Turn over a new Leaf

2011-12-16 12:32

Driving an electric-powered car is no longer that far-off pipe dream it once was.

South Africans have to wait only until 2013 for the first of the electric cars to arrive.

COP17 provided green motor junkies with an opportunity to sample the world’s bestselling electric car, the Nissan Leaf, and its French sister, the Renault Fluence.

The Leaf is only a year old, but has already sold more than 20?000 cars on three continents. And it boasts the title of World Car of the Year 2011.

At the moment, the Leaf is also the cheapest commercially manufactured electric car at about $27?000 (about R216?000) after tax breaks.

Leaf has a Japanese personality and lots of gizmos and gadgets that encourage you to become the ultimate green driver.

Electric cars are very much plug and play. You park the car and plug it into the nearest electric socket and leave it to charge for about eight to­ nine hours.

This will give you a range of about 170km before it needs another charge.

If you take the open road, you can stop at a service station for a quick 30-minute charge that will load the battery up to 80%. That is, if the infrastructure exists.

In South Africa, Nissan and Renault are still negotiating with government to set up the necessary infrastructure to accommodate electric cars, including the charge spots at service stations.

The price of the car is about 20% more expensive than a normal car, according to Nissan, but the secret lies in the
tax breaks.

Included in the government negotiations is a plan to give South Africans who opt for electric cars significant

In other words, you will be rewarded for driving a green car.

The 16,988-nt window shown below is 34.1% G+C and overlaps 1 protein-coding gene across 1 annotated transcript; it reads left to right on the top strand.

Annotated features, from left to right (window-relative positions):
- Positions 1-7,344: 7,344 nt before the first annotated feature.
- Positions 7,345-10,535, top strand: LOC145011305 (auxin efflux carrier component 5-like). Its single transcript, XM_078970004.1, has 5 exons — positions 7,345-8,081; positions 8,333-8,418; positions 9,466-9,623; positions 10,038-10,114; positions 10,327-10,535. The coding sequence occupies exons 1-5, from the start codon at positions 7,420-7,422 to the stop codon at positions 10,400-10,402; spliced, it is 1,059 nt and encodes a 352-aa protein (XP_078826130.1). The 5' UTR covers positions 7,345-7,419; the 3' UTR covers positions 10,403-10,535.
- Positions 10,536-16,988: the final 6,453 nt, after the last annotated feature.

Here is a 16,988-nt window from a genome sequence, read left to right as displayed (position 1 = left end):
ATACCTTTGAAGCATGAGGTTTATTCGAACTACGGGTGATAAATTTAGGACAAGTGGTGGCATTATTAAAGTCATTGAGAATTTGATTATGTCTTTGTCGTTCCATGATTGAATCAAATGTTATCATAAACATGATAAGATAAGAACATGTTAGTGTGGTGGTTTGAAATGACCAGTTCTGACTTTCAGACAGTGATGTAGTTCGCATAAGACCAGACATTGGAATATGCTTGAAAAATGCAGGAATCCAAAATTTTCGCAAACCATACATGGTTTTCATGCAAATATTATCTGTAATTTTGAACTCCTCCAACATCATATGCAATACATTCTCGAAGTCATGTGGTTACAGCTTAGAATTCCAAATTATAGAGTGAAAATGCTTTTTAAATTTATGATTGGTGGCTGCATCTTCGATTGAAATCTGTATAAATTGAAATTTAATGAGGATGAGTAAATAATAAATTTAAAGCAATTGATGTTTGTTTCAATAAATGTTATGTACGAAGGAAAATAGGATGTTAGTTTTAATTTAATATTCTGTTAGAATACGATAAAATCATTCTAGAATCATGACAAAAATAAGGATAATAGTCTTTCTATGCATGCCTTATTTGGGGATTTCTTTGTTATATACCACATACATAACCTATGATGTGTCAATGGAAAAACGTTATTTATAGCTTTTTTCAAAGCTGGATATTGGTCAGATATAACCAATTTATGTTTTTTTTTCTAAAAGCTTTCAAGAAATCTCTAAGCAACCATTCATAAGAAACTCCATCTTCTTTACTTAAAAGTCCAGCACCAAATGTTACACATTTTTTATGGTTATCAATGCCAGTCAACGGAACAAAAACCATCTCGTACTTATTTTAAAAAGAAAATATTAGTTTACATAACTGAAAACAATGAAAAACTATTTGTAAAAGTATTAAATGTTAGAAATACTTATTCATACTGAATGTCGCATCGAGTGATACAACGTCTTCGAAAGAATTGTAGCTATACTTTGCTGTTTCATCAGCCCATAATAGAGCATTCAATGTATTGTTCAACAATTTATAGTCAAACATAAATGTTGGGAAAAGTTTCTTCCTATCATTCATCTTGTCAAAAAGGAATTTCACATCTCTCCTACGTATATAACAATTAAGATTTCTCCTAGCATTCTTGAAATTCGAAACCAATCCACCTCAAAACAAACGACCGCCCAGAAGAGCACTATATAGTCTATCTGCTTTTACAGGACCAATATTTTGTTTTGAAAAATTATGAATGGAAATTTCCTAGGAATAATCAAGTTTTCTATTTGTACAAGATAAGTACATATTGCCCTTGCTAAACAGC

Obviously, you still have to pay for the electricity needed to power the cars. And with Eskom providing 80% of South Africa’s power, it is Medupi, Kusile and their older-cousin power plants that will have to provide the energy.

This begs the question of how green the electric car actually is.

Simple, says Nissan – its electric car is eight times more “fuel efficient” than its petrol and diesel counterparts.

If you do the quick calculations, it is just under R20 for 160km.

A normal fuel-efficient petrol model would be closer to R180 for the same distance.

The scientific breakthrough that has made the Leaf possible is its 340-Volt battery, which powers its 80-kilowatt electric-drive motor.

Three years ago, electric cars had to do with batteries that could hardly provide enough juice for a drive around the block, but this is changing fast and is bound to only improve in future.

It is ultimately better batteries that will power the electric-vehicle revolution.

With a 170km range, long trips will be difficult, and even with the proper infrastructure the initial costs will be higher than any comparatively normal car.

But with most South Africans only commuting between work and home, the zippy electric cars can work – and help ease your environmental conscience at the same time.

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